think the tragedy of wealth is that so many rich people do not understand they have a responsibility to society. Money can be a blessing in that one can do remarkable work for other people. But to just have wealth for the sake of wealth and material things – that is the tragedy of wealth. When you go into that little box in the ground there is nothing you can take with you. For me it is a mindless pursuit.” Appelbaum thrives in her philanthropic role and lets it feed her passions - health, education and women’s rights. She not only spreads her net and influence far and wide – she sits on Harvard’s global advisory board and the women’s leadership board as well as being a member of the Global Philanthropists’ Circle (GPC) and many other boards and organisations. But she also works close to home in a focused, directed manner. Farmworkers in her fertile corner of South Africa get annual free checkups for breast cancer at a mobile clinic in De Morgenzon. Low-cost private schools established through her and her family’s organisations are helping raise the standard of education for thousands of young learners. And millions of citizens, reeling from debt, stand to benefit from this pint-sized pugilist’s love of a good fight in the coming months as she is taking on the interest-ratcheting and debtinducing micro-lending industry in a class-action lawsuit. “I love a fight. I’m scared of nothing,” she laughs. “We will put the crooks out of business.” It is this determination to set right the moral compass which saw Appelbaum turn the auctioneering industry in South Africa on its head two years ago when she exposed ghost-bidding after realising she was being duped as the only bidder for a prestigious wine farm: “People lack passion and courage and I am really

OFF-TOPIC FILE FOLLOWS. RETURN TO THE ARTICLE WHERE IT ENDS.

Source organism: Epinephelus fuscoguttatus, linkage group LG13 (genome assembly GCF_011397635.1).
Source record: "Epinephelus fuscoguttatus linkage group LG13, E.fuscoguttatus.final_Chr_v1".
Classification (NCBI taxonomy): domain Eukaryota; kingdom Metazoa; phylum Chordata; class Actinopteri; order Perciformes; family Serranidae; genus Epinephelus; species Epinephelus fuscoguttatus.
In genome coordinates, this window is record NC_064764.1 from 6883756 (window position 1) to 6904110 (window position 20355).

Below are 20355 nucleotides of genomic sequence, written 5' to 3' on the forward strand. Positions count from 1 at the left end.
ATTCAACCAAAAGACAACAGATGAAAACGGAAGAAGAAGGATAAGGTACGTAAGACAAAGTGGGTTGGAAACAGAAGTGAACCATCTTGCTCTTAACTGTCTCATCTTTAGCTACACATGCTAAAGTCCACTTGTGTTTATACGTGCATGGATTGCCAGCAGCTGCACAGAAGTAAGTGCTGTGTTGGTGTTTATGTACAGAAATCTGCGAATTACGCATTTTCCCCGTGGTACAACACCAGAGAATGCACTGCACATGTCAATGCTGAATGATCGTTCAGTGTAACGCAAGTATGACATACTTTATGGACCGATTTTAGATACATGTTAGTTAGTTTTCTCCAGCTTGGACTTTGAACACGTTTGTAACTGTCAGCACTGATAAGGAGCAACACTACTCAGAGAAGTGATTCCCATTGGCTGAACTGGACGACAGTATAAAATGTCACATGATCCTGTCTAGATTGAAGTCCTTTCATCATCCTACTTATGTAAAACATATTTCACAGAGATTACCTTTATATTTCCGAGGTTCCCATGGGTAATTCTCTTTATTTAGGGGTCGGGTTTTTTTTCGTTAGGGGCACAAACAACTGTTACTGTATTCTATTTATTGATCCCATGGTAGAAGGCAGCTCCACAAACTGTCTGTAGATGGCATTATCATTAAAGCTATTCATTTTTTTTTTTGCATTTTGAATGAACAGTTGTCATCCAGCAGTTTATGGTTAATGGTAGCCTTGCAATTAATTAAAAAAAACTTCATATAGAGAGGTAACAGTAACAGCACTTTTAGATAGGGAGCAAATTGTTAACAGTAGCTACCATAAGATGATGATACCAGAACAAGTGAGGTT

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glad that I am passionate. I am like a dog with a bone – I will not let it go.” Her “real baby”, the Wits Donald Gordon medical centre, is the only post-graduate super-speciality teaching hospital in Africa. The centre was created to fill a gap when the postapartheid government turned its focus on primary healthcare. “We started this institute of excellence – and then an interesting thing happened. Doctors who had originally been trained in South Africa and were living overseas returned home from all over the world. They wanted to give back to the community. I think we are most famous for the transplant unit, which is entirely run by doctors who have returned.” Another project which stirs her is the Gordon Institute of Business Sciences (GIBS), Africa’s leading business school in the heart of South Africa’s financial engine room, Sandton, Johannesburg. “It’s alive,” she says of the campus. “It is a true institute of learning.” Appelbaum’s morning routine is no longer the corporate corridor in heels but the farmlands in gumboots. It feeds her inspiration and drive: “I am a million times more creative now. Living in the country is so good for the spirit.” The musical vineyards and cellars, with strategically placed speakers playing baroque music 24 hours a day, may not be peer-reviewed scientific research but the Appelbaums do not doubt the positive effects of sound energy on themselves, their vines, wines and workforce. “It’s absolutely amazing. You hear the music when